3:25pm PT by Scott Feinberg
'Awards Chatter' Podcast — Christopher Plummer ('All the Money in the World')
"I love this profession, I really do," says the legendary stage and screen actor Christopher Plummer as we sit down at the Beverly Wilshire Hotel in Beverly Hills to record an episode of The Hollywood Reporter's "Awards Chatter" podcast. "It has never been anything but great fun to me — never, even under the worst, most boring, awful circumstances. Actually, that's even funnier — if you learn to laugh at those moments, you can really build up a good laugh for the whole of your life."
Plummer, 88, is best known for playing Captain Von Trapp opposite Julie Andrews' Maria in Robert Wise's classic 1965 musical The Sound of Music. His other big-screen credits, over the course of 60 years in film, include Sidney Lumet's Stage Struck, Anthony Mann's The Fall of the Roman Empire, Robert Mulligan's Inside Daisy Clover, John Huston's The Man Who Would Be King, Bob Clark's Murder by Decree, Spike Lee's Malcolm X (1992), Terry Gilliam's 12 Monkeys (1995), Michael Mann's The Insider (1999), Ron Howard's A Beautiful Mind (2001), Terrence Malick's The New World, Pete Docter's Up, Michael Hoffman's The Last Station (2009), for which he received his first Oscar nomination at 81, Mike Mills' Beginners (2010), for which he won his first Oscar, becoming, at 82, the oldest person ever to win a competitive acting Oscar, and David Fincher's The Girl With the Dragon Tattoo (2011).
But never has Plummer experienced anything quite like what he did on his latest project, Ridley Scott's All the Money in the World. Indeed, Plummer, at Scott's desperate request, went to work on the film, as J. Paul Getty, after it had already been completed with Kevin Spacey in that part. Spacey had just become engulfed in a sexual misconduct scandal, jeopardizing the movie's future, and Scott didn't want to take any chances. In just nine days, Plummer and Scott re-filmed all of Spacey's work and, for his efforts, Plummer received a best supporting actor Golden Globe Award nomination. He might well receive a best supporting actor Oscar nomination, too, on Jan. 23.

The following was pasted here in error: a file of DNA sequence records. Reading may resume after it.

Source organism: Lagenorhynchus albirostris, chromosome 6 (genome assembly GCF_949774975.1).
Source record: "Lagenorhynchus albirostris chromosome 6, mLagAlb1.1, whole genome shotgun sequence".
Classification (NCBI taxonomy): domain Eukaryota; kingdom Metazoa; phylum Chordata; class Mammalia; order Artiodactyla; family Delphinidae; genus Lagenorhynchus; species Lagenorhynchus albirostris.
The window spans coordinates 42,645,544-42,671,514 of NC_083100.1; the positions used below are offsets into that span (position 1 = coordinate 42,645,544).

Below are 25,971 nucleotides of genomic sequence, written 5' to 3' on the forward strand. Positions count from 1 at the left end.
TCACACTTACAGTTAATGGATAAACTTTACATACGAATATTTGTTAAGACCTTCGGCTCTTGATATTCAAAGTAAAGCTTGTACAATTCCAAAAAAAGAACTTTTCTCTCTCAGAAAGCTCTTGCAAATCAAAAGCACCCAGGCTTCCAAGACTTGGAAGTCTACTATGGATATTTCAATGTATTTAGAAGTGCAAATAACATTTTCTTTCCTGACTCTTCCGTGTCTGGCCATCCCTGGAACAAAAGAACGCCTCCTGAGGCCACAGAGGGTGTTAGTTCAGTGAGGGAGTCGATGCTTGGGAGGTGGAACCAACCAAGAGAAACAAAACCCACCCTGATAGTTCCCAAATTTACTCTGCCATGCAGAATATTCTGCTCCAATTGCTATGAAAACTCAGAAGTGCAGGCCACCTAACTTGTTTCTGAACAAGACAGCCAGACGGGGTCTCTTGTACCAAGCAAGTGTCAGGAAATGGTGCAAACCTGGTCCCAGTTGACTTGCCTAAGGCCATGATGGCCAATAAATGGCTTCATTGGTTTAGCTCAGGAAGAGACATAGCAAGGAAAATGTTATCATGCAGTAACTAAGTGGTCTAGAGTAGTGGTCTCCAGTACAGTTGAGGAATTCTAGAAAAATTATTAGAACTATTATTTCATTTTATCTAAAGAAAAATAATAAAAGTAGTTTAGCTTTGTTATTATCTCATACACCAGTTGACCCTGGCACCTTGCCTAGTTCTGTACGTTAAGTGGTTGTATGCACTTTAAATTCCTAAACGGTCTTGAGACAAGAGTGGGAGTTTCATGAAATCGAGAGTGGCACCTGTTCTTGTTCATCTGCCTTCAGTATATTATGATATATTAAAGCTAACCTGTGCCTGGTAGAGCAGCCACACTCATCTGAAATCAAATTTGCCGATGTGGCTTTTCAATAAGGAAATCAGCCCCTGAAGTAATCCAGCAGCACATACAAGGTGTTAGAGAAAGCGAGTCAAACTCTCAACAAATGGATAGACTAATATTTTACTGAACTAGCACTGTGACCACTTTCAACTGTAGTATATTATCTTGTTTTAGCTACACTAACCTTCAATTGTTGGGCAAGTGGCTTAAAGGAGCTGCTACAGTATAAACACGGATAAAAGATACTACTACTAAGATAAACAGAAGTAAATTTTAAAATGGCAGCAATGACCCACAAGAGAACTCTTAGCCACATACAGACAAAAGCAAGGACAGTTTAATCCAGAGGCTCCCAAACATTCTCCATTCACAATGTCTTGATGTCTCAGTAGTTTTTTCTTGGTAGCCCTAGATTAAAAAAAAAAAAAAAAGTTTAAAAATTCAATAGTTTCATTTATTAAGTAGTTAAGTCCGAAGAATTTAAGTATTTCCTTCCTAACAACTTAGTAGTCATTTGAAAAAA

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LISTEN: You can hear the entire interview below [starting at 39:00], following a conversation between host Scott Feinberg and Rachel Morrison, a 39-year-old cinematographer, about making history this season — she became the first woman ever to win the best cinematography New York Film Critics Circle Award or to be nominated for the American Society of Cinematographers' top award, and could soon become the first woman ever to be nominated for the best cinematography Oscar.
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Plummer, who was born into a privileged family in Quebec, initially pursued a career as a pianist, but grew lonely and gravitated toward acting instead. Rave reviews of his stage work in high school convinced him to make acting his profession, and his ultimate goal was to be a great man of the theater. He did so, largely through his interpretations of the great Shakespearean roles, which, he says, were fueled by anger and alcohol, which he and many of his contemporaries considered essential ingredients for a great performance. Eventually, he began appearing on live television, too, and then in the movies, to which he had been unsuccessfully recruited by the likes of David O. Selznick, but ultimately was convinced to go by Sidney Lumet. "I always felt more at home onstage because I've had such a long stage career," he reflects, noting that his early screen work was "a little bit theatrical" for his tastes. "But now, no, I'm pretty much relaxed in front of a camera. I feel free. It's actually freed me now. So they're equal."